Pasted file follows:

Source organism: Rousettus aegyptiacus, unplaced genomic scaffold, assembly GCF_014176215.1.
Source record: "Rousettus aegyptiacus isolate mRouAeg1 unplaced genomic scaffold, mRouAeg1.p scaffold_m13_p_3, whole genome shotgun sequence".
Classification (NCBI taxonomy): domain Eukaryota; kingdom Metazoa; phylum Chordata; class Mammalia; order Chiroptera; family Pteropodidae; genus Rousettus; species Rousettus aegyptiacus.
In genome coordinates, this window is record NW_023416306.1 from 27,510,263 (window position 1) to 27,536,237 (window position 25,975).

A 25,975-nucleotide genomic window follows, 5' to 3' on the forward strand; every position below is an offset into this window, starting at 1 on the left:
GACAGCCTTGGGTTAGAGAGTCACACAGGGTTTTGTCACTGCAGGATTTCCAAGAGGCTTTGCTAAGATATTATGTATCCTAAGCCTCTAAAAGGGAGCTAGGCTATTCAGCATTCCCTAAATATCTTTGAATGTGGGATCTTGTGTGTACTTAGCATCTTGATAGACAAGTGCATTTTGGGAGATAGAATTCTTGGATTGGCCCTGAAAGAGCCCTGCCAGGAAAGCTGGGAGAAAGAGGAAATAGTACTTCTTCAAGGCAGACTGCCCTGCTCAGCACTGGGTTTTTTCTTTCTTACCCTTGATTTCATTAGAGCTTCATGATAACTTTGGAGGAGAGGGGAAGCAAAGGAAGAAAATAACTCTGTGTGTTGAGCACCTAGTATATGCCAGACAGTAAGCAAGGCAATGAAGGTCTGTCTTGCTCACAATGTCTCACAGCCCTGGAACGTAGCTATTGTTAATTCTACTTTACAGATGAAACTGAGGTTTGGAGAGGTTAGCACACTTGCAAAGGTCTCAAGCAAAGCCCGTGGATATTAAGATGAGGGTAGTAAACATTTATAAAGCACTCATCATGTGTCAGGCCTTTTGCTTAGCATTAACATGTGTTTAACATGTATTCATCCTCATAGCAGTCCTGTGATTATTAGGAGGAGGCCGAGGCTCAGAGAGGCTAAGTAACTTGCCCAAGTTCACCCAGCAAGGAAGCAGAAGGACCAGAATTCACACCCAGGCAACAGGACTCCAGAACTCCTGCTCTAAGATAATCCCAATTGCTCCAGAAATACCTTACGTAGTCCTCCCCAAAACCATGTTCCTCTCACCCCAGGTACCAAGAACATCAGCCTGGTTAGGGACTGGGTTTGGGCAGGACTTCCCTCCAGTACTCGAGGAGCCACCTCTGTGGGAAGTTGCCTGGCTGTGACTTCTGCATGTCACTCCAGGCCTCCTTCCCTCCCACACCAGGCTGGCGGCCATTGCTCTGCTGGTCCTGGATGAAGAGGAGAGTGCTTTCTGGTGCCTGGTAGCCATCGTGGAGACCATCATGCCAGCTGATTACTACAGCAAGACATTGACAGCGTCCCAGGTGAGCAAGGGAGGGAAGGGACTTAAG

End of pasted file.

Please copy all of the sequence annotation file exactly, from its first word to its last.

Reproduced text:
Source organism: Rousettus aegyptiacus, unplaced genomic scaffold, assembly GCF_014176215.1.
Source record: "Rousettus aegyptiacus isolate mRouAeg1 unplaced genomic scaffold, mRouAeg1.p scaffold_m13_p_3, whole genome shotgun sequence".
Classification (NCBI taxonomy): domain Eukaryota; kingdom Metazoa; phylum Chordata; class Mammalia; order Chiroptera; family Pteropodidae; genus Rousettus; species Rousettus aegyptiacus.
In genome coordinates, this window is record NW_023416306.1 from 27,510,263 (window position 1) to 27,536,237 (window position 25,975).

A 25,975-nucleotide genomic window follows, 5' to 3' on the forward strand; every position below is an offset into this window, starting at 1 on the left:
GACAGCCTTGGGTTAGAGAGTCACACAGGGTTTTGTCACTGCAGGATTTCCAAGAGGCTTTGCTAAGATATTATGTATCCTAAGCCTCTAAAAGGGAGCTAGGCTATTCAGCATTCCCTAAATATCTTTGAATGTGGGATCTTGTGTGTACTTAGCATCTTGATAGACAAGTGCATTTTGGGAGATAGAATTCTTGGATTGGCCCTGAAAGAGCCCTGCCAGGAAAGCTGGGAGAAAGAGGAAATAGTACTTCTTCAAGGCAGACTGCCCTGCTCAGCACTGGGTTTTTTCTTTCTTACCCTTGATTTCATTAGAGCTTCATGATAACTTTGGAGGAGAGGGGAAGCAAAGGAAGAAAATAACTCTGTGTGTTGAGCACCTAGTATATGCCAGACAGTAAGCAAGGCAATGAAGGTCTGTCTTGCTCACAATGTCTCACAGCCCTGGAACGTAGCTATTGTTAATTCTACTTTACAGATGAAACTGAGGTTTGGAGAGGTTAGCACACTTGCAAAGGTCTCAAGCAAAGCCCGTGGATATTAAGATGAGGGTAGTAAACATTTATAAAGCACTCATCATGTGTCAGGCCTTTTGCTTAGCATTAACATGTGTTTAACATGTATTCATCCTCATAGCAGTCCTGTGATTATTAGGAGGAGGCCGAGGCTCAGAGAGGCTAAGTAACTTGCCCAAGTTCACCCAGCAAGGAAGCAGAAGGACCAGAATTCACACCCAGGCAACAGGACTCCAGAACTCCTGCTCTAAGATAATCCCAATTGCTCCAGAAATACCTTACGTAGTCCTCCCCAAAACCATGTTCCTCTCACCCCAGGTACCAAGAACATCAGCCTGGTTAGGGACTGGGTTTGGGCAGGACTTCCCTCCAGTACTCGAGGAGCCACCTCTGTGGGAAGTTGCCTGGCTGTGACTTCTGCATGTCACTCCAGGCCTCCTTCCCTCCCACACCAGGCTGGCGGCCATTGCTCTGCTGGTCCTGGATGAAGAGGAGAGTGCTTTCTGGTGCCTGGTAGCCATCGTGGAGACCATCATGCCAGCTGATTACTACAGCAAGACATTGACAGCGTCCCAGGTGAGCAAGGGAGGGAAGGGACTTAAG